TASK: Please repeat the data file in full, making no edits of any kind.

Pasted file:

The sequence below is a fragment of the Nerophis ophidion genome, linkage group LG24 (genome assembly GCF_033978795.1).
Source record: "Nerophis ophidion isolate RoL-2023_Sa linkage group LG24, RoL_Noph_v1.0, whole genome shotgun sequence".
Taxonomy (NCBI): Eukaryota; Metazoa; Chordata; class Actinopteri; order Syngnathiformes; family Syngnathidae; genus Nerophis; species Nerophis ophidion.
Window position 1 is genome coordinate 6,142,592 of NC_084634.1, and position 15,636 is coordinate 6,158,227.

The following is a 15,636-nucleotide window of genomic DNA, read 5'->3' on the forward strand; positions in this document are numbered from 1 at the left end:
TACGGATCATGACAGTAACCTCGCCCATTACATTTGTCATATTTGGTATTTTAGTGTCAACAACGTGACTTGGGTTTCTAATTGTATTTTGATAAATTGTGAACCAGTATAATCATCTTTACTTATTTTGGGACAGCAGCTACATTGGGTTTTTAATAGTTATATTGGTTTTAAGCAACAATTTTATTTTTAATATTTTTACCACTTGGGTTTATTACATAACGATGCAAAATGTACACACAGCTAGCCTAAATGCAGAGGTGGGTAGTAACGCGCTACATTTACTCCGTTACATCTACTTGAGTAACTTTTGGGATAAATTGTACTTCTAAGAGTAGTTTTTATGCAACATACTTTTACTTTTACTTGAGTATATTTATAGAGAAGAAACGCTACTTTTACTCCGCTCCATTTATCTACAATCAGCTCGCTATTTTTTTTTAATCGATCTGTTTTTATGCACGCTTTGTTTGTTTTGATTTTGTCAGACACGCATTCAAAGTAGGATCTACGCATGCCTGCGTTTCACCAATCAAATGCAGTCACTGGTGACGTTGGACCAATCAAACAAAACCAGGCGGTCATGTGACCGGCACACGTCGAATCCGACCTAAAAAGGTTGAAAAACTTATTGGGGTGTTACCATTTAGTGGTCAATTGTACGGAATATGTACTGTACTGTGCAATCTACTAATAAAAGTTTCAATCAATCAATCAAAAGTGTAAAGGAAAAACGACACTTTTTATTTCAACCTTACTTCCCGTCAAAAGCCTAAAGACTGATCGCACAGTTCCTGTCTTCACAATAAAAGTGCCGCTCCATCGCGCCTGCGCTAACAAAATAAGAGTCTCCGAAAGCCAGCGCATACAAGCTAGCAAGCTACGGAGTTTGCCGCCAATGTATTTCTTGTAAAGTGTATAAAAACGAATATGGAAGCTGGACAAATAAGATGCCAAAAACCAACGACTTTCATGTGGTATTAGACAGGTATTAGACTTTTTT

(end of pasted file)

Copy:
The sequence below is a fragment of the Nerophis ophidion genome, linkage group LG24 (genome assembly GCF_033978795.1).
Source record: "Nerophis ophidion isolate RoL-2023_Sa linkage group LG24, RoL_Noph_v1.0, whole genome shotgun sequence".
Taxonomy (NCBI): Eukaryota; Metazoa; Chordata; class Actinopteri; order Syngnathiformes; family Syngnathidae; genus Nerophis; species Nerophis ophidion.
Window position 1 is genome coordinate 6,142,592 of NC_084634.1, and position 15,636 is coordinate 6,158,227.

The following is a 15,636-nucleotide window of genomic DNA, read 5'->3' on the forward strand; positions in this document are numbered from 1 at the left end:
TACGGATCATGACAGTAACCTCGCCCATTACATTTGTCATATTTGGTATTTTAGTGTCAACAACGTGACTTGGGTTTCTAATTGTATTTTGATAAATTGTGAACCAGTATAATCATCTTTACTTATTTTGGGACAGCAGCTACATTGGGTTTTTAATAGTTATATTGGTTTTAAGCAACAATTTTATTTTTAATATTTTTACCACTTGGGTTTATTACATAACGATGCAAAATGTACACACAGCTAGCCTAAATGCAGAGGTGGGTAGTAACGCGCTACATTTACTCCGTTACATCTACTTGAGTAACTTTTGGGATAAATTGTACTTCTAAGAGTAGTTTTTATGCAACATACTTTTACTTTTACTTGAGTATATTTATAGAGAAGAAACGCTACTTTTACTCCGCTCCATTTATCTACAATCAGCTCGCTATTTTTTTTTAATCGATCTGTTTTTATGCACGCTTTGTTTGTTTTGATTTTGTCAGACACGCATTCAAAGTAGGATCTACGCATGCCTGCGTTTCACCAATCAAATGCAGTCACTGGTGACGTTGGACCAATCAAACAAAACCAGGCGGTCATGTGACCGGCACACGTCGAATCCGACCTAAAAAGGTTGAAAAACTTATTGGGGTGTTACCATTTAGTGGTCAATTGTACGGAATATGTACTGTACTGTGCAATCTACTAATAAAAGTTTCAATCAATCAATCAAAAGTGTAAAGGAAAAACGACACTTTTTATTTCAACCTTACTTCCCGTCAAAAGCCTAAAGACTGATCGCACAGTTCCTGTCTTCACAATAAAAGTGCCGCTCCATCGCGCCTGCGCTAACAAAATAAGAGTCTCCGAAAGCCAGCGCATACAAGCTAGCAAGCTACGGAGTTTGCCGCCAATGTATTTCTTGTAAAGTGTATAAAAACGAATATGGAAGCTGGACAAATAAGATGCCAAAAACCAACGACTTTCATGTGGTATTAGACAGGTATTAGACTTTTTT